Putting on Bermuda greens all comes down to knowing how to read the grain of the grass. When the cups are cut early in the morning, the hole won’t give much indication to the grain. But there is still a trick that will help you identify the grain. Try to pay attention to the light and dark shades of green you are seeing on the green. The dark shades indicate the grain is going toward you. The lighter shades of green indicate the grain is running away from you. Later in the day, as the sun moves across the sky, it tends to pull the grass toward it, resulting in one side of the cup being worn down. This indicates that the grass is growing away from the worn side of the cup.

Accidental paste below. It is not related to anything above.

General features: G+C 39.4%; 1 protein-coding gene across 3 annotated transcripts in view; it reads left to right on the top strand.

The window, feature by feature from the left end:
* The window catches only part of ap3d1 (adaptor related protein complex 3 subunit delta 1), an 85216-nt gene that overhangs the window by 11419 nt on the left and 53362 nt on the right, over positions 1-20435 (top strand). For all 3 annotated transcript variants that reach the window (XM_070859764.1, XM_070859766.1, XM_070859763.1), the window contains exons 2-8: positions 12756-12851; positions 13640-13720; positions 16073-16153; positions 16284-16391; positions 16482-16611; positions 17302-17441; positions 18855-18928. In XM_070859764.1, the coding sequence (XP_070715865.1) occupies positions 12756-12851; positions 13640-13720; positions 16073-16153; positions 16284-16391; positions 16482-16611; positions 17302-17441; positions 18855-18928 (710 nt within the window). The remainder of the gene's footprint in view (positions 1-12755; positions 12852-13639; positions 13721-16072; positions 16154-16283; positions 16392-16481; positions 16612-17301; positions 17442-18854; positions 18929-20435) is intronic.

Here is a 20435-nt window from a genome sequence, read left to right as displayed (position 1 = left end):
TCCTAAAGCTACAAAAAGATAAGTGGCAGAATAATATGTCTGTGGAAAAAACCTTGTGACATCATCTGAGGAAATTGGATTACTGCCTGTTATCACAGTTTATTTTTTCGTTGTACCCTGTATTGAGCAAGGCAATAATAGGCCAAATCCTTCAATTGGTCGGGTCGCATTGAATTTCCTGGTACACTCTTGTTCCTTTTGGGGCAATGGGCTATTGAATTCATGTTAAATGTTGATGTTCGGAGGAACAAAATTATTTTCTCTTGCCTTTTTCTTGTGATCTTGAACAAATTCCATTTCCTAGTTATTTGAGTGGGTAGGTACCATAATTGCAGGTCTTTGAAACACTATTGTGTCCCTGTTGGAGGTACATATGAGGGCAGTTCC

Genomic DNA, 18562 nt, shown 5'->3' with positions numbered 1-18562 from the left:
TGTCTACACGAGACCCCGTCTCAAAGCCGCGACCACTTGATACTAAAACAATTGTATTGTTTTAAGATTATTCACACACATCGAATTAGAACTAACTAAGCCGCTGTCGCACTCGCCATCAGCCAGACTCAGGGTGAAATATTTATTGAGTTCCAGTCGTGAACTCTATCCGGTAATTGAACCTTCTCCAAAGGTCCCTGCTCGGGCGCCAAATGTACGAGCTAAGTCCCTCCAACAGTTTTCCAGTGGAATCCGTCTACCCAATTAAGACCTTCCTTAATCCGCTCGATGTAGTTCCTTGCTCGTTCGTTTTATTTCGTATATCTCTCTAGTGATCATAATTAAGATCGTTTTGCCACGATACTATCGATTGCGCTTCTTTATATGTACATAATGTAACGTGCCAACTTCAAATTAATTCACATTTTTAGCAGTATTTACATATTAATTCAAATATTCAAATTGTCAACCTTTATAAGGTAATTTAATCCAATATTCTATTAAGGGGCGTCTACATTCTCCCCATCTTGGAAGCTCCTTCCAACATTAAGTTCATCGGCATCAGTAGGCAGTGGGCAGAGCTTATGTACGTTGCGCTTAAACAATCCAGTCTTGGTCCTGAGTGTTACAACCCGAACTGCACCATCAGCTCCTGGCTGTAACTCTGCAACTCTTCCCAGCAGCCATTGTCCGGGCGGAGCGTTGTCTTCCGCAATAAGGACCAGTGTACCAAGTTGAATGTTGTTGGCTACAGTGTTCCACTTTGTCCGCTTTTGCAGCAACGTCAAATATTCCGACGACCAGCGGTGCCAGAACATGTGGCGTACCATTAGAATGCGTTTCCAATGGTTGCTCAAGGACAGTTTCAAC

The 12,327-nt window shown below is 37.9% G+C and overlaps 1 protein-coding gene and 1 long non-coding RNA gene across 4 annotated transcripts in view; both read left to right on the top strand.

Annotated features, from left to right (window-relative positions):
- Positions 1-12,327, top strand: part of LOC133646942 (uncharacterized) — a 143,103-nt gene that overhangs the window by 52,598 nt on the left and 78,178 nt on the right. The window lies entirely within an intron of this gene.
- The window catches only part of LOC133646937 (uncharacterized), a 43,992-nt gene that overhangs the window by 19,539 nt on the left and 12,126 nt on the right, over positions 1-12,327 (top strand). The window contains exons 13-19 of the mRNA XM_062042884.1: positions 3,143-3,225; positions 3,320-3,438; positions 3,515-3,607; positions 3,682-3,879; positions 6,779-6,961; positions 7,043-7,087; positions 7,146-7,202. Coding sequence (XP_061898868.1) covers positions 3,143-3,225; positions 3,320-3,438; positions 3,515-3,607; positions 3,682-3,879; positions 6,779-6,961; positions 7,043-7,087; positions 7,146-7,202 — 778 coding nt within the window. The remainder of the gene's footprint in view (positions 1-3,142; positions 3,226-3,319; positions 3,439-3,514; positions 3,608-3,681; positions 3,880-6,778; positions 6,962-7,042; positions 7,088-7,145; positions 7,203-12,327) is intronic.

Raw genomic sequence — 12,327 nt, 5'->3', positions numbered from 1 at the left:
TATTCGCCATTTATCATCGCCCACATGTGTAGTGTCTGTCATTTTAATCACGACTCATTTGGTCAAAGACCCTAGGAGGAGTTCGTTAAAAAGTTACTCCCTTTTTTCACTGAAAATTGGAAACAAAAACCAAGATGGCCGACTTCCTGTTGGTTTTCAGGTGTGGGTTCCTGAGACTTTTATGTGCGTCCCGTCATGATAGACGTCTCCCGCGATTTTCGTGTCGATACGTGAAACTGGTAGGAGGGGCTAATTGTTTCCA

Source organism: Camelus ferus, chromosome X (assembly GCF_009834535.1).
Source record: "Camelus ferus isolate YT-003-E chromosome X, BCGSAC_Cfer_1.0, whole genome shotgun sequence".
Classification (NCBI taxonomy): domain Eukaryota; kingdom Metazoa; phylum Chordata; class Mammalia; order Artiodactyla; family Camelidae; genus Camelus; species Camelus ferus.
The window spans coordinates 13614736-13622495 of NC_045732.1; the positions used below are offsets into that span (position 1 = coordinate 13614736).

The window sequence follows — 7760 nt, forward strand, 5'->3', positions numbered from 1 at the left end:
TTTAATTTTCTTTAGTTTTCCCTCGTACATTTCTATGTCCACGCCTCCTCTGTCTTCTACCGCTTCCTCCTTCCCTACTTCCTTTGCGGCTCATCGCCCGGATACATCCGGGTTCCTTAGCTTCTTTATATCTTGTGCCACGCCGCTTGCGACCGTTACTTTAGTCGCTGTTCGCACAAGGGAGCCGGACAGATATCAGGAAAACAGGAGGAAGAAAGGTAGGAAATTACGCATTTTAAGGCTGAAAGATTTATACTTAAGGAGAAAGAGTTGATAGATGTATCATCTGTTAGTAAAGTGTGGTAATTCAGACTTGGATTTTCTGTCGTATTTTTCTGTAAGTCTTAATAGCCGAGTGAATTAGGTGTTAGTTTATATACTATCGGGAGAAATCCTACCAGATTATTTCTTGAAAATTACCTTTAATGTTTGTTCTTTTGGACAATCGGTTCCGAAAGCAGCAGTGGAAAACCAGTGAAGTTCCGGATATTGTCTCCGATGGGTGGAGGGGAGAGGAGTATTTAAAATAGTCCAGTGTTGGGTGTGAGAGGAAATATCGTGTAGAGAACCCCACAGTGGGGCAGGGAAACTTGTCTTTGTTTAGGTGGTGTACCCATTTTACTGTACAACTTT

Why bother learning how to read the grain? Grain is important on Bermuda grass because it can have a drastic effect on the break of a putt. For example, a putt with a gentle right to left break but opposing grain may end up rolling fairly straight. Simply put, when putting on Bermuda greens, you must acknowledge the grain of the grass and practice adjusting your putt to compensate for the grain.